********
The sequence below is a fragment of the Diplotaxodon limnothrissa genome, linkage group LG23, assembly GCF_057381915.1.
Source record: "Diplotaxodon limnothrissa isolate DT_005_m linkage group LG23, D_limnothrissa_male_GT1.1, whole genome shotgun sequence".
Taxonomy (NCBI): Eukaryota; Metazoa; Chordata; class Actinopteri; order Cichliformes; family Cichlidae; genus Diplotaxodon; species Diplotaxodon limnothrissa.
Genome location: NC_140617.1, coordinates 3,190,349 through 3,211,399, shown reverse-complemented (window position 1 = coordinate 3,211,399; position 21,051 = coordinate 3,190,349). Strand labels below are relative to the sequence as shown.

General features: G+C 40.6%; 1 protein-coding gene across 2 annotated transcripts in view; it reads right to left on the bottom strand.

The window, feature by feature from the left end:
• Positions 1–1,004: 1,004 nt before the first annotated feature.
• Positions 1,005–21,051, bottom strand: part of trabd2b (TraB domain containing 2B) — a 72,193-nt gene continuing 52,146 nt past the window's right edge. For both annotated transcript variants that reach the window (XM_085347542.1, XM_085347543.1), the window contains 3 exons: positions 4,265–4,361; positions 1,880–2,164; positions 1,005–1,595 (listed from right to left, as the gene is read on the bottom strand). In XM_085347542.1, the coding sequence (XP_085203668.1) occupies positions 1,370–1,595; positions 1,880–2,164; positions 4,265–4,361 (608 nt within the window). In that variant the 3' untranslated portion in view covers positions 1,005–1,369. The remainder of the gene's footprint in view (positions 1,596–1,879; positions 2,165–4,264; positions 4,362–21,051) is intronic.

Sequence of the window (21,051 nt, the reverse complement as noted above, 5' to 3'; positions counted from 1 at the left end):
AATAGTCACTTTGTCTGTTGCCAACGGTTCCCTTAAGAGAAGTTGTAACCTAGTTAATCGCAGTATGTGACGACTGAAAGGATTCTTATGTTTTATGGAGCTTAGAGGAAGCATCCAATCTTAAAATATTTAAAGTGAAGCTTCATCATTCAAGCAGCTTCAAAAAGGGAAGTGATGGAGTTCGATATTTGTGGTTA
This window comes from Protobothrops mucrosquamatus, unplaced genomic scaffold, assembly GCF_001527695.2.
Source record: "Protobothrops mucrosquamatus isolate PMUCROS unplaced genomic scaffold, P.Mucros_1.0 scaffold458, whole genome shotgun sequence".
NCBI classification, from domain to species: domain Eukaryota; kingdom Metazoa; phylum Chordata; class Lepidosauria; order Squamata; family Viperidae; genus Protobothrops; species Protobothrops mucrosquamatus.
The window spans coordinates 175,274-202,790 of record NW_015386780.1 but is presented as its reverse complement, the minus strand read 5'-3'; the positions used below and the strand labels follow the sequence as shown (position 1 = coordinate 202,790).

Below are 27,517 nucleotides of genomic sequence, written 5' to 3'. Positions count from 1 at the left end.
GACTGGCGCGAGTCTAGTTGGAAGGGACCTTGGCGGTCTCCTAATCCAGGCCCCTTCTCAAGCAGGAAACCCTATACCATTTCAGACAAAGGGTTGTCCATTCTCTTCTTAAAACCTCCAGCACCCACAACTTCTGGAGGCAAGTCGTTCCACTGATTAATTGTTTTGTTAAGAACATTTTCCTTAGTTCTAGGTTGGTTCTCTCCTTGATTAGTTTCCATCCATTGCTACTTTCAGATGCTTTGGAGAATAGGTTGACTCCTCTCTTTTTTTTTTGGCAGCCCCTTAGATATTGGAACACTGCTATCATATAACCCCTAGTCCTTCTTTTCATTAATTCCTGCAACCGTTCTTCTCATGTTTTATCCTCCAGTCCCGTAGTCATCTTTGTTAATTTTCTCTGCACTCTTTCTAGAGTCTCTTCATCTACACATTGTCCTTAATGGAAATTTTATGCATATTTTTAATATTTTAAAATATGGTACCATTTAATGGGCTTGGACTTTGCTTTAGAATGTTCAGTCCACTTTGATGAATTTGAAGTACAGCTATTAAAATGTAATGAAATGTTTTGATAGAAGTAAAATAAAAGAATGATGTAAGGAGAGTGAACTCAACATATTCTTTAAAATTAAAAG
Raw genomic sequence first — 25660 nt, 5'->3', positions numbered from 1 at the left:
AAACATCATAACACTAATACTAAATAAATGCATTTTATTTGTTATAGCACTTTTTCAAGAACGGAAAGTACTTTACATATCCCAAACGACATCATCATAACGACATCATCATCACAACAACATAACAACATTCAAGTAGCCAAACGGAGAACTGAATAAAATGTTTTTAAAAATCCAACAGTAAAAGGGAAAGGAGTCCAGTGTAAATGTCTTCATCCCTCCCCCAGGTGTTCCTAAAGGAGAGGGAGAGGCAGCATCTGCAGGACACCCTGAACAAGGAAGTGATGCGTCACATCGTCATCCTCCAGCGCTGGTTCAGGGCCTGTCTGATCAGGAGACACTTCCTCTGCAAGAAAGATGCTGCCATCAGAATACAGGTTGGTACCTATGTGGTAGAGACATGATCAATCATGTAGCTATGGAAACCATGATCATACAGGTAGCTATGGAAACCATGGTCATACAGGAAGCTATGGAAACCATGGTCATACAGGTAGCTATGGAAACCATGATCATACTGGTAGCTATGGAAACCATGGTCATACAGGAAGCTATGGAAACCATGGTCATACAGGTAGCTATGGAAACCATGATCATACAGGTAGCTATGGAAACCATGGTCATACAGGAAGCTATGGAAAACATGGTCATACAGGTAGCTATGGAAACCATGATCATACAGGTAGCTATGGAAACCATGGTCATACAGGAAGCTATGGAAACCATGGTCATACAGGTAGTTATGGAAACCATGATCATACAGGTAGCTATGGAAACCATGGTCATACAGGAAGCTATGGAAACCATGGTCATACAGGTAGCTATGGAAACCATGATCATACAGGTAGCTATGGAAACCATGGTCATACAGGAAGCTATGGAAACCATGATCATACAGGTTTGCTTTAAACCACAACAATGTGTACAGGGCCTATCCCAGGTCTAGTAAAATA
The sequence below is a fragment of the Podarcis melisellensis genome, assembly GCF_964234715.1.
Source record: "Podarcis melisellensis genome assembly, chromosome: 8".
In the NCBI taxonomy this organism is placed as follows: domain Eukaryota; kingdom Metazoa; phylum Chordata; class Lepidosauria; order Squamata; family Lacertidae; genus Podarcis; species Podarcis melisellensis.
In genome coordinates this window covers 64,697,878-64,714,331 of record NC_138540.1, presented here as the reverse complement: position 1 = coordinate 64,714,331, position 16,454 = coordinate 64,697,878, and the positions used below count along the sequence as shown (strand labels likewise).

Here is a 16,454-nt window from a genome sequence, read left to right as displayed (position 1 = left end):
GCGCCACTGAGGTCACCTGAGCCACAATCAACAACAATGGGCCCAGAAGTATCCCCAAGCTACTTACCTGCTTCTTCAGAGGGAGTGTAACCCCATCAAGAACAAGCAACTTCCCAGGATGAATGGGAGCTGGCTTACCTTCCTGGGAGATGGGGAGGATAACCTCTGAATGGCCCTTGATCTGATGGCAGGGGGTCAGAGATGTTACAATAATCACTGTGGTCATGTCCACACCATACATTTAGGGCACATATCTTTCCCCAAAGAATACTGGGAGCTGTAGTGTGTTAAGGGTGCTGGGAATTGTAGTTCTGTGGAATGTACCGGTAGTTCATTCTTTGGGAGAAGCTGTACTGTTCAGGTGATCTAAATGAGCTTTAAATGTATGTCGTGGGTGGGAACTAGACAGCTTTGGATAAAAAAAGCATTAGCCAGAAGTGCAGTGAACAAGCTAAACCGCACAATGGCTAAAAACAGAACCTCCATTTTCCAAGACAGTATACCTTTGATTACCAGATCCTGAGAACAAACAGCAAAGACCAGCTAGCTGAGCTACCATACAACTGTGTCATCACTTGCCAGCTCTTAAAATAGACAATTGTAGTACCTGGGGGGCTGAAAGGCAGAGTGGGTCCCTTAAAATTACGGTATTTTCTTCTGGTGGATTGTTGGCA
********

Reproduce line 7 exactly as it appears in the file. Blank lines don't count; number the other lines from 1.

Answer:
• Positions 1–1,004: 1,004 nt before the first annotated feature.